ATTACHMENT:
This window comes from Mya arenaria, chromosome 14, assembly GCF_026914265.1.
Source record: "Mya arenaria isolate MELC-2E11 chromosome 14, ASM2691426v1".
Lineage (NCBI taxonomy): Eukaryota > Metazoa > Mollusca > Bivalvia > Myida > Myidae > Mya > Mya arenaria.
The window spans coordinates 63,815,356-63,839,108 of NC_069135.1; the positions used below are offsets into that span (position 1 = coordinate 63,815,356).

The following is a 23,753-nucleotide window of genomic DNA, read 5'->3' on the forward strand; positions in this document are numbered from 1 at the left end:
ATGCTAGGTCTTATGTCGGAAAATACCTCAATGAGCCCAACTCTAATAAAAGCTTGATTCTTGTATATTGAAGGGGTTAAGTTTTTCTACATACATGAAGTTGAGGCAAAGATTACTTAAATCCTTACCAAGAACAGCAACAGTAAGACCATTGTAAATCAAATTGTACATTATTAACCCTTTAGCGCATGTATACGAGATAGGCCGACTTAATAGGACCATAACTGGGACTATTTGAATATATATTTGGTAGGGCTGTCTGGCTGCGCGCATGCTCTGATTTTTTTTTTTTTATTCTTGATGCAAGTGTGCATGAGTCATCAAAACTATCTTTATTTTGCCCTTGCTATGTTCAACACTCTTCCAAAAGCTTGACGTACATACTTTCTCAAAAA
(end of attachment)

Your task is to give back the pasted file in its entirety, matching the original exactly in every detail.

This window comes from Mya arenaria, chromosome 14, assembly GCF_026914265.1.
Source record: "Mya arenaria isolate MELC-2E11 chromosome 14, ASM2691426v1".
Lineage (NCBI taxonomy): Eukaryota > Metazoa > Mollusca > Bivalvia > Myida > Myidae > Mya > Mya arenaria.
The window spans coordinates 63,815,356-63,839,108 of NC_069135.1; the positions used below are offsets into that span (position 1 = coordinate 63,815,356).

The following is a 23,753-nucleotide window of genomic DNA, read 5'->3' on the forward strand; positions in this document are numbered from 1 at the left end:
ATGCTAGGTCTTATGTCGGAAAATACCTCAATGAGCCCAACTCTAATAAAAGCTTGATTCTTGTATATTGAAGGGGTTAAGTTTTTCTACATACATGAAGTTGAGGCAAAGATTACTTAAATCCTTACCAAGAACAGCAACAGTAAGACCATTGTAAATCAAATTGTACATTATTAACCCTTTAGCGCATGTATACGAGATAGGCCGACTTAATAGGACCATAACTGGGACTATTTGAATATATATTTGGTAGGGCTGTCTGGCTGCGCGCATGCTCTGATTTTTTTTTTTTTATTCTTGATGCAAGTGTGCATGAGTCATCAAAACTATCTTTATTTTGCCCTTGCTATGTTCAACACTCTTCCAAAAGCTTGACGTACATACTTTCTCAAAAA